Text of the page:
Poor sockeye escapement means poor sport and subsistence fishing near city

A fisherman at the mouth of the Buskin River. (Photo by Lisa Hupp/USFWS)

Kayla Desroches/KMXT

A poor early sockeye run continues to stunt sports and subsistence fishing close to the city.

As of Monday, according to the Alaska Department of Fish and Game, the majority of sockeye were caught at Alitak and along the west side of the island, and the numbers are still small. ADF & G expected harvest during the recent fishing period to result in 100,000 to 150,000 fish, but instead fishermen harvested around 63,000 sockeye.

The Alaska Department of Fish and Game is closing Pasagshak to sport fishing and subsistence as of today. They’re also closing Saltery Cove to subsistence and putting a two-fish bag limit in place for sport fishing. That’s in addition to the closures on sockeye fishing at the Buskin river watershed and Litnik, says ADF & G westward regional supervisor Nick Sagalkin.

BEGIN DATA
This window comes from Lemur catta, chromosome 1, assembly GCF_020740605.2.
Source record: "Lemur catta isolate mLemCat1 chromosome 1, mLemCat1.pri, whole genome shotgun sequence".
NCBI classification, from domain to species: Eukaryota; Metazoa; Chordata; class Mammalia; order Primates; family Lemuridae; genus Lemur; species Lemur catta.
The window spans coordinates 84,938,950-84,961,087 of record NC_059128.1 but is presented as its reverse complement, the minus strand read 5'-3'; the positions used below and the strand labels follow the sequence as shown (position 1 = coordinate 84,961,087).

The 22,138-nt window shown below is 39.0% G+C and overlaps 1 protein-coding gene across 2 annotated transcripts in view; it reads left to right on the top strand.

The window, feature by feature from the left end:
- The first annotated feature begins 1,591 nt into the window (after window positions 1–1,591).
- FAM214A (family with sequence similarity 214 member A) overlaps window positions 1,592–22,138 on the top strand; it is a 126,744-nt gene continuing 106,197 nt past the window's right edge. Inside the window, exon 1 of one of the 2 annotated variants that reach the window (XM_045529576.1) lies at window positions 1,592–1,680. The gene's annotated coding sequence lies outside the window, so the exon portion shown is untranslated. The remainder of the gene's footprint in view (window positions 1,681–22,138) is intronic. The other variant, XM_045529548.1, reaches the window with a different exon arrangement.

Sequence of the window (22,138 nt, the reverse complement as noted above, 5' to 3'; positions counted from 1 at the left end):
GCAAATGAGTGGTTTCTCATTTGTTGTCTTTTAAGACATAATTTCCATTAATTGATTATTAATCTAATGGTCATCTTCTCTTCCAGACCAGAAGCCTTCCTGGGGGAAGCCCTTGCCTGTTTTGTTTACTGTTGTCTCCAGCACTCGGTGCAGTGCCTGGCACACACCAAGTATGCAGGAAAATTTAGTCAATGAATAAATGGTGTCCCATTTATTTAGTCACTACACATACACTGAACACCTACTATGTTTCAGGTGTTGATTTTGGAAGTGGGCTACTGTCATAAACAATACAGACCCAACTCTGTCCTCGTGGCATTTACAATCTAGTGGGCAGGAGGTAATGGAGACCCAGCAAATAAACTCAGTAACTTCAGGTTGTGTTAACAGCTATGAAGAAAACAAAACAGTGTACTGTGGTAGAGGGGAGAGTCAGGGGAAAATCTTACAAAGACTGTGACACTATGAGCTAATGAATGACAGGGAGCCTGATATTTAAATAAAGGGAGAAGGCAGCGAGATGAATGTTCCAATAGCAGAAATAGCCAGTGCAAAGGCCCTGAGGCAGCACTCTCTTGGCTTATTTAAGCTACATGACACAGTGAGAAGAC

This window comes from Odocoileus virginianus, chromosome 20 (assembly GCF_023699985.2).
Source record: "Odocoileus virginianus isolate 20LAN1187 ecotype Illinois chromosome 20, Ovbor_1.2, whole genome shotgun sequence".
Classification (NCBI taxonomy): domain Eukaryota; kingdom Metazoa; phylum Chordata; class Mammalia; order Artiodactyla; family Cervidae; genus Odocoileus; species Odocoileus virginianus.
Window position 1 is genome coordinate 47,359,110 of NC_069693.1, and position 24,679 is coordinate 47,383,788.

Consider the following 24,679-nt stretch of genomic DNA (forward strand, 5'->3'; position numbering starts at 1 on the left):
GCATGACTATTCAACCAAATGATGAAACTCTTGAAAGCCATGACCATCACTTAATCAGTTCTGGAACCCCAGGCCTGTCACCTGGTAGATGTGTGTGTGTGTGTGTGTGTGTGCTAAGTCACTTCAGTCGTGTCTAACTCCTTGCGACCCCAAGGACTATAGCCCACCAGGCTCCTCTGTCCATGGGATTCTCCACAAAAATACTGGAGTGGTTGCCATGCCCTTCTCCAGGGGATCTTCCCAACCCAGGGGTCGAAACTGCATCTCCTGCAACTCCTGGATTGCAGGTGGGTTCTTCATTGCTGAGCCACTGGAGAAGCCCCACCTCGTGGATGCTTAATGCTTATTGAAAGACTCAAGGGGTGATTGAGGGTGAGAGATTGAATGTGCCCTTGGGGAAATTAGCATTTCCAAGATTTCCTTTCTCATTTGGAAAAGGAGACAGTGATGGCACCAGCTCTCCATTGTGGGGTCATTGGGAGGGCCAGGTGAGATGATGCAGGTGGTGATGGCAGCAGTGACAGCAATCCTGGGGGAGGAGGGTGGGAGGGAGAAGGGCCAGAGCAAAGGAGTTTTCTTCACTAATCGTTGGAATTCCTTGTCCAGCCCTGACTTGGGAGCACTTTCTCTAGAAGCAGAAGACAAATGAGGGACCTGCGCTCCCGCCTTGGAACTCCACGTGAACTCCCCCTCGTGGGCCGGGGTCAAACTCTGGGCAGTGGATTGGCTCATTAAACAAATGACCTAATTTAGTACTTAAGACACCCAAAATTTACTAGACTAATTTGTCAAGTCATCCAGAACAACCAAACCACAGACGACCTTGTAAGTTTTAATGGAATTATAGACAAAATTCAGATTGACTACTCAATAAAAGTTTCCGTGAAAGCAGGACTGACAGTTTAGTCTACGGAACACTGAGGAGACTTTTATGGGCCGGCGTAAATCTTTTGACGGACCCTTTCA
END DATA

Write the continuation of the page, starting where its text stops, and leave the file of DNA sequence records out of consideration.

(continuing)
“Anytime we make closures around town, the systems that are on the road system are more accessible, they’re easier for people to get to and so those might have a bigger impact to the average sports fisherman or certainly the resident that wants to have fishing opportunities.”

He says fishermen could diversify with other salmon, like pinks for example, but those numbers are poor so far. According to an ADF & G update, they caught fewer pinks than expected at the first opening this week: 18,000 fish as opposed to the predicted range of 50,000 to 100,000 fish.

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